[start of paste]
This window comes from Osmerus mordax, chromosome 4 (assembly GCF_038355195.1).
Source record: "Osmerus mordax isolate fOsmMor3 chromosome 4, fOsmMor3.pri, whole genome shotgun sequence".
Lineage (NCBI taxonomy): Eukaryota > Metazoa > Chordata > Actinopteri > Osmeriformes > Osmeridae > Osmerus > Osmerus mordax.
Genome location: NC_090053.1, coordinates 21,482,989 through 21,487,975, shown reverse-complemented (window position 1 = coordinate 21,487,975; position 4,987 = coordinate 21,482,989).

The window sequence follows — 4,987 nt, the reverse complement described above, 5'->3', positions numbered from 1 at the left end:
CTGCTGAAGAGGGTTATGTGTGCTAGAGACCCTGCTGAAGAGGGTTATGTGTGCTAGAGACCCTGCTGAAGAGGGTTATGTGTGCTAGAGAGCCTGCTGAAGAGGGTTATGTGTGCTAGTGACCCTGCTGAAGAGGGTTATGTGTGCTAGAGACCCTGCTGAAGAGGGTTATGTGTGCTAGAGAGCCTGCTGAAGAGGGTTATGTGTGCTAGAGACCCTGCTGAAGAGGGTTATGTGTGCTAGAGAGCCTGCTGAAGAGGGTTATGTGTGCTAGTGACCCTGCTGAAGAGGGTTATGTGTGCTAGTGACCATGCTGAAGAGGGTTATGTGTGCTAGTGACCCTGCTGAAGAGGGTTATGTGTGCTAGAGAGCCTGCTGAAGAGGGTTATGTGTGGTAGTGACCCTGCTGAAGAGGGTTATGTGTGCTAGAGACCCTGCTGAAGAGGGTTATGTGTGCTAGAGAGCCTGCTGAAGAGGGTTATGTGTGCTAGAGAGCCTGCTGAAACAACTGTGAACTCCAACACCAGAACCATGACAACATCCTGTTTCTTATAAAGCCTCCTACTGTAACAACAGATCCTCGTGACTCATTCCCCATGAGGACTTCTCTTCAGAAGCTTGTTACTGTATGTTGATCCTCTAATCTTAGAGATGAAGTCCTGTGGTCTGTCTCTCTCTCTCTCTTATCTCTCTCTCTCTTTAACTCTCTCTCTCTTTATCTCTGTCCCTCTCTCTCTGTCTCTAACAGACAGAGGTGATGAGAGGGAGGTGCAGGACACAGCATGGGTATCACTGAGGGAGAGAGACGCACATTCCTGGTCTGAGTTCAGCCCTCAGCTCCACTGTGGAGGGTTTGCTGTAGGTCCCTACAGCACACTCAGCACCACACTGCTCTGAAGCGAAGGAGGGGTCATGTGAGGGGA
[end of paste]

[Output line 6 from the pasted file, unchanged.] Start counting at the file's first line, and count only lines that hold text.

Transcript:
CTGCTGAAGAGGGTTATGTGTGCTAGAGACCCTGCTGAAGAGGGTTATGTGTGCTAGAGACCCTGCTGAAGAGGGTTATGTGTGCTAGAGAGCCTGCTGAAGAGGGTTATGTGTGCTAGTGACCCTGCTGAAGAGGGTTATGTGTGCTAGAGACCCTGCTGAAGAGGGTTATGTGTGCTAGAGAGCCTGCTGAAGAGGGTTATGTGTGCTAGAGACCCTGCTGAAGAGGGTTATGTGTGCTAGAGAGCCTGCTGAAGAGGGTTATGTGTGCTAGTGACCCTGCTGAAGAGGGTTATGTGTGCTAGTGACCATGCTGAAGAGGGTTATGTGTGCTAGTGACCCTGCTGAAGAGGGTTATGTGTGCTAGAGAGCCTGCTGAAGAGGGTTATGTGTGGTAGTGACCCTGCTGAAGAGGGTTATGTGTGCTAGAGACCCTGCTGAAGAGGGTTATGTGTGCTAGAGAGCCTGCTGAAGAGGGTTATGTGTGCTAGAGAGCCTGCTGAAACAACTGTGAACTCCAACACCAGAACCATGACAACATCCTGTTTCTTATAAAGCCTCCTACTGTAACAACAGATCCTCGTGACTCATTCCCCATGAGGACTTCTCTTCAGAAGCTTGTTACTGTATGTTGATCCTCTAATCTTAGAGATGAAGTCCTGTGGTCTGTCTCTCTCTCTCTCTTATCTCTCTCTCTCTTTAACTCTCTCTCTCTTTATCTCTGTCCCTCTCTCTCTGTCTCTAACAGACAGAGGTGATGAGAGGGAGGTGCAGGACACAGCATGGGTATCACTGAGGGAGAGAGACGCACATTCCTGGTCTGAGTTCAGCCCTCAGCTCCACTGTGGAGGGTTTGCTGTAGGTCCCTACAGCACACTCAGCACCACACTGCTCTGAAGCGAAGGAGGGGTCATGTGAGGGGA